The city has been awarded two flowers by the National Council of Towns and Villages in Bloom in the Competition of cities and villages in Bloom. Le Havre is a major French city located some 50 kilometres west of Rouen on the shore of the English Channel and at the mouth of the Seine. Numerous roads link to Le Havre with the main access roads being the A29 autoroute from Amiens and the A13 autoroute from Paris linking to the A131 autoroute. Administratively, Le Havre is a commune in the Normandy region in the west of the department of Seine-Maritime; the urban area of Le Havre corresponds to the territory of the Agglomeration community of Le Havre which includes 17 communes and 250,000 people. It occupies the south-western tip of the natural region of Pays de Caux where it is the largest city. Le Havre is sandwiched between the coast of the Channel from south-west to north-west and the estuary of the Seine to the south. Le Havre belongs to the Paris Basin, formed in the Mesozoic period; the Paris Basin consists of sedimentary rocks.
The commune of Le Havre consists of two areas separated by a natural cliff edge: one part in the lower part of the town to the south including the harbour, the city centre and the suburbs. It was built on former marshland and mudflats; the soil consists of several metres of silt deposited by the Seine. The city centre was rebuilt after the Second World War using a metre of flattened rubble as a foundation; the upper town to the north, is part of the cauchois plateau: the neighbourhood of Dollemard is its highest point. The plateau is covered with a fertile silt; the bedrock consists of a large thickness of chalk measuring up to 200 m deep. Because of the slope the coast is affected by the risk of landslides. Due to its location on the coast of the Channel, the climate of Le Havre is temperate oceanic. Days without wind are rare. There are maritime influences throughout the year. According to the records of the meteorological station of the Cap de la Heve, the temperature drops below 0 °C on 24.9 days per year and it rises above 25 °C on 11.3 days per year.
The average annual sunshine duration is 1,785.8 hours per year. Precipitation is distributed with a maximum in autumn and winter; the months of June and July are marked by some thunderstorms on average 2 days per month. One of the characteristics of the region is the high variability of the temperature during the day; the prevailing winds are from the southwest sector for strong winds and north-north-east for breezes, snowstorms occur in winter in January and February. The absolute speed record for wind at Le Havre – Cap de la Heve was recorded on 16 October 1987 at 180 kilometres per hour; the main natural hazards are floods and storm surges. The lower town is subject to a rising water table; the lack of watercourses within the commune prevents flooding from overflows. Le Havre's beach may experience flooding known as "flooding from storms"; these are caused by the combination of strong winds, high waves, a large tidal range. Weather Data for Le Havre A study by Aphekom comparing ten large French cities showed that Le Havre is the least polluted urban commune of France.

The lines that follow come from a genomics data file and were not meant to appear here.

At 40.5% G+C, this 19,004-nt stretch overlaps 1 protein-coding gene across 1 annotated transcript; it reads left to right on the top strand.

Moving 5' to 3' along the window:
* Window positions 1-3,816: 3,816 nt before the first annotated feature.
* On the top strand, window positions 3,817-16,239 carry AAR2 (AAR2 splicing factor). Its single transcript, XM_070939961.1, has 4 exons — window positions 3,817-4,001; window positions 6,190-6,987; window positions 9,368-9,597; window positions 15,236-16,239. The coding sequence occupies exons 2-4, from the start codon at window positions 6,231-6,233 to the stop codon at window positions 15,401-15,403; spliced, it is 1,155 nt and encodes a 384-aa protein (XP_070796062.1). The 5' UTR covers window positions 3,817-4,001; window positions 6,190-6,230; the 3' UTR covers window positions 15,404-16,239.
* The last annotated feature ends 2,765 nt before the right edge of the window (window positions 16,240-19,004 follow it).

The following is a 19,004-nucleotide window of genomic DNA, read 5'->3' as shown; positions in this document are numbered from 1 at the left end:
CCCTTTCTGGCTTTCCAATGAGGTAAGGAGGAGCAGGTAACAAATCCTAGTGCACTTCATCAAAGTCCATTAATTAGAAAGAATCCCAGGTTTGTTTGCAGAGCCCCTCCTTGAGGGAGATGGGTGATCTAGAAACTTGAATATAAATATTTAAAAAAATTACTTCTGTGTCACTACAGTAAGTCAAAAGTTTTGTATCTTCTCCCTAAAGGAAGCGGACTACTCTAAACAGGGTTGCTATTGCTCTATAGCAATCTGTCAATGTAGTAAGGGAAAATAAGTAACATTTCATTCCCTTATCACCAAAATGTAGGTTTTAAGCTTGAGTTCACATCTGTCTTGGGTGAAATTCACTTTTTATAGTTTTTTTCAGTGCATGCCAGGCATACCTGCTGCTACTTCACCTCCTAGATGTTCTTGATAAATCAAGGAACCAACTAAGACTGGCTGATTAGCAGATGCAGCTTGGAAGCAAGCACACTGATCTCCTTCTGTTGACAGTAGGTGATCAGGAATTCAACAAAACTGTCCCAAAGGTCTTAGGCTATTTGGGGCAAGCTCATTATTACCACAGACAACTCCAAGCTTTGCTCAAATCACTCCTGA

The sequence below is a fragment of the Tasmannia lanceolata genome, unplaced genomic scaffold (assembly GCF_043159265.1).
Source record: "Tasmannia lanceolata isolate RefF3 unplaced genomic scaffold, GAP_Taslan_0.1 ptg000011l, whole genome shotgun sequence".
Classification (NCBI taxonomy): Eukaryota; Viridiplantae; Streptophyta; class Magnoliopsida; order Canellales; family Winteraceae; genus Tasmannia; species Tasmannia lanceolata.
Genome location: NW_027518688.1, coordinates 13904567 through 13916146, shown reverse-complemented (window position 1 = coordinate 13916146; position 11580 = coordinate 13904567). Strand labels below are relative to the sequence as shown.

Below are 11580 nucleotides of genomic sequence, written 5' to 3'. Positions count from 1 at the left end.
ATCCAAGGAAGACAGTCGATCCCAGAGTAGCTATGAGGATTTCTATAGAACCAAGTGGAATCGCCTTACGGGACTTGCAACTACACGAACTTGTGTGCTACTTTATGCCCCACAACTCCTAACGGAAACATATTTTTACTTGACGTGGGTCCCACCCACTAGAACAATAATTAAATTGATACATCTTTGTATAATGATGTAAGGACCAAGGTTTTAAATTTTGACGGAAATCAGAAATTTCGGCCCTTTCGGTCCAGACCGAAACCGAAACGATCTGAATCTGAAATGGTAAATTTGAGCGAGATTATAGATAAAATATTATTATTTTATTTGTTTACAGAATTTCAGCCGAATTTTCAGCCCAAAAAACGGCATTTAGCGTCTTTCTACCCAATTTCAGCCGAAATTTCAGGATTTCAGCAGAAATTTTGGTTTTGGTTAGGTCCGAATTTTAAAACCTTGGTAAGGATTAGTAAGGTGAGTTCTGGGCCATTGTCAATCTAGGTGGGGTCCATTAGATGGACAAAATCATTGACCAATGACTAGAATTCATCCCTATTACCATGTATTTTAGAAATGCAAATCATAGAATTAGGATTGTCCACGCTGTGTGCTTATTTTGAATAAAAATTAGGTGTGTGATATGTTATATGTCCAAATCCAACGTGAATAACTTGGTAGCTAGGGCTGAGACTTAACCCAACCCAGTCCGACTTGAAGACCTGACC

Le Havre is the third best city in France with more than 100,000 inhabitants for air quality. A Carbon accounting showed i
Virtual International Authority File
The Virtual International Authority File is an international authority file. It is a joint project of several national libraries and operated by the Online Computer Library Center. Discussion about having a common international authority started in the late 1990s. After a series of failed attempts to come up with a unique common authority file, the new idea was to link existing national authorities; this would present all the benefits of a common file without requiring a large investment of time and expense in the process. The project was initiated by the US Library of Congress, the German National Library and the OCLC on August 6, 2003; the Bibliothèque nationale de France joined the project on October 5, 2007. The project transitioned to being a service of the OCLC on April 4, 2012; the aim is to link the national authority files to a single virtual authority file. In this file, identical records from the different data sets are linked together. A VIAF record receives a standard data number, contains the primary "see" and "see also" records from the original records, refers to the original authority records.